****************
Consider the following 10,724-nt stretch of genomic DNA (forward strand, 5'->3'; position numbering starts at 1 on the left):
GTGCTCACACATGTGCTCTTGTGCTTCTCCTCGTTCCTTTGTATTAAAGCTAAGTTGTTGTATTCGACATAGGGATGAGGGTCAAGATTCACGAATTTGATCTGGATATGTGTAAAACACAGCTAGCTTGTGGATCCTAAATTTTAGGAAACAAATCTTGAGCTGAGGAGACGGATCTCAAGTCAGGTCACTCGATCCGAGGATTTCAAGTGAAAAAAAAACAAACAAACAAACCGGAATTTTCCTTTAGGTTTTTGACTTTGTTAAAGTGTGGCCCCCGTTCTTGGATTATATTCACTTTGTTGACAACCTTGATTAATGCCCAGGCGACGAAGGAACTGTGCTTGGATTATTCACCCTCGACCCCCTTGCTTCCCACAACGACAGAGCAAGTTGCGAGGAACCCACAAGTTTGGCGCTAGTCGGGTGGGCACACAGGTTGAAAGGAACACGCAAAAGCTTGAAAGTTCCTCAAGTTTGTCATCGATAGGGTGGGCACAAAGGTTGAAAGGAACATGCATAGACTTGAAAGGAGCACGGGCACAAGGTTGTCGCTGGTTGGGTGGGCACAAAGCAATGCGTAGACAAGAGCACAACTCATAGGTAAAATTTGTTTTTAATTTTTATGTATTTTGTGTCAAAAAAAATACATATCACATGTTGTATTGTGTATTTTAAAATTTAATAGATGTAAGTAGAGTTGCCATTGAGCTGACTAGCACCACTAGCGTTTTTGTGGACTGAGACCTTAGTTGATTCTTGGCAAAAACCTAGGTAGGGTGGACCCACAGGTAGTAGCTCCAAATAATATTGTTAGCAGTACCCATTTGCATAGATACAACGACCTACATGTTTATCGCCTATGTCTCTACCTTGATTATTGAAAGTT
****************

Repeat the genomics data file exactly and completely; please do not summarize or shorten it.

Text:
Consider the following 10,724-nt stretch of genomic DNA (forward strand, 5'->3'; position numbering starts at 1 on the left):
GTGCTCACACATGTGCTCTTGTGCTTCTCCTCGTTCCTTTGTATTAAAGCTAAGTTGTTGTATTCGACATAGGGATGAGGGTCAAGATTCACGAATTTGATCTGGATATGTGTAAAACACAGCTAGCTTGTGGATCCTAAATTTTAGGAAACAAATCTTGAGCTGAGGAGACGGATCTCAAGTCAGGTCACTCGATCCGAGGATTTCAAGTGAAAAAAAAACAAACAAACAAACCGGAATTTTCCTTTAGGTTTTTGACTTTGTTAAAGTGTGGCCCCCGTTCTTGGATTATATTCACTTTGTTGACAACCTTGATTAATGCCCAGGCGACGAAGGAACTGTGCTTGGATTATTCACCCTCGACCCCCTTGCTTCCCACAACGACAGAGCAAGTTGCGAGGAACCCACAAGTTTGGCGCTAGTCGGGTGGGCACACAGGTTGAAAGGAACACGCAAAAGCTTGAAAGTTCCTCAAGTTTGTCATCGATAGGGTGGGCACAAAGGTTGAAAGGAACATGCATAGACTTGAAAGGAGCACGGGCACAAGGTTGTCGCTGGTTGGGTGGGCACAAAGCAATGCGTAGACAAGAGCACAACTCATAGGTAAAATTTGTTTTTAATTTTTATGTATTTTGTGTCAAAAAAAATACATATCACATGTTGTATTGTGTATTTTAAAATTTAATAGATGTAAGTAGAGTTGCCATTGAGCTGACTAGCACCACTAGCGTTTTTGTGGACTGAGACCTTAGTTGATTCTTGGCAAAAACCTAGGTAGGGTGGACCCACAGGTAGTAGCTCCAAATAATATTGTTAGCAGTACCCATTTGCATAGATACAACGACCTACATGTTTATCGCCTATGTCTCTACCTTGATTATTGAAAGTT